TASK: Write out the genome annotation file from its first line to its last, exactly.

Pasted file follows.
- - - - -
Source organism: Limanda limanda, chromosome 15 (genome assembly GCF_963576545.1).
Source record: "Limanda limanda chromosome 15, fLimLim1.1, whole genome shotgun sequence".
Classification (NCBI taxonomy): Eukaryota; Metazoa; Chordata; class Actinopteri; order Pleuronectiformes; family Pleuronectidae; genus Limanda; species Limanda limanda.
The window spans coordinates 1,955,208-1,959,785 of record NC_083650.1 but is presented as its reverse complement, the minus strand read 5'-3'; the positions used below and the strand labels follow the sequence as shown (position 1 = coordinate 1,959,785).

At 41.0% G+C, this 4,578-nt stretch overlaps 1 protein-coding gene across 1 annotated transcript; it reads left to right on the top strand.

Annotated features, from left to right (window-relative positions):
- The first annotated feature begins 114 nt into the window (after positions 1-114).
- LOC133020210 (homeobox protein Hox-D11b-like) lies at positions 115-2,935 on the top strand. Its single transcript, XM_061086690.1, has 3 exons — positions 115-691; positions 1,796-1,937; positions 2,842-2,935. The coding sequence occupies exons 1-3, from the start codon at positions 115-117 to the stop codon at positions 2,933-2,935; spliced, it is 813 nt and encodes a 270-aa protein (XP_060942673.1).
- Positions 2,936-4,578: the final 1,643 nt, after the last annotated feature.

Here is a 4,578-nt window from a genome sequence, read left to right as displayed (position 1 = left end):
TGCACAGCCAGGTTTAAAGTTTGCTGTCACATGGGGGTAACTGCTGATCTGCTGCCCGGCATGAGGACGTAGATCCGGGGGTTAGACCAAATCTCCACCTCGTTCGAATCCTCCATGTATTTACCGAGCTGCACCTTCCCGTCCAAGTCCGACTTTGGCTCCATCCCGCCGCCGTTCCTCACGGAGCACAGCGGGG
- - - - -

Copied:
Source organism: Limanda limanda, chromosome 15 (genome assembly GCF_963576545.1).
Source record: "Limanda limanda chromosome 15, fLimLim1.1, whole genome shotgun sequence".
Classification (NCBI taxonomy): Eukaryota; Metazoa; Chordata; class Actinopteri; order Pleuronectiformes; family Pleuronectidae; genus Limanda; species Limanda limanda.
The window spans coordinates 1,955,208-1,959,785 of record NC_083650.1 but is presented as its reverse complement, the minus strand read 5'-3'; the positions used below and the strand labels follow the sequence as shown (position 1 = coordinate 1,959,785).

At 41.0% G+C, this 4,578-nt stretch overlaps 1 protein-coding gene across 1 annotated transcript; it reads left to right on the top strand.

Annotated features, from left to right (window-relative positions):
- The first annotated feature begins 114 nt into the window (after positions 1-114).
- LOC133020210 (homeobox protein Hox-D11b-like) lies at positions 115-2,935 on the top strand. Its single transcript, XM_061086690.1, has 3 exons — positions 115-691; positions 1,796-1,937; positions 2,842-2,935. The coding sequence occupies exons 1-3, from the start codon at positions 115-117 to the stop codon at positions 2,933-2,935; spliced, it is 813 nt and encodes a 270-aa protein (XP_060942673.1).
- Positions 2,936-4,578: the final 1,643 nt, after the last annotated feature.

Here is a 4,578-nt window from a genome sequence, read left to right as displayed (position 1 = left end):
TGCACAGCCAGGTTTAAAGTTTGCTGTCACATGGGGGTAACTGCTGATCTGCTGCCCGGCATGAGGACGTAGATCCGGGGGTTAGACCAAATCTCCACCTCGTTCGAATCCTCCATGTATTTACCGAGCTGCACCTTCCCGTCCAAGTCCGACTTTGGCTCCATCCCGCCGCCGTTCCTCACGGAGCACAGCGGGG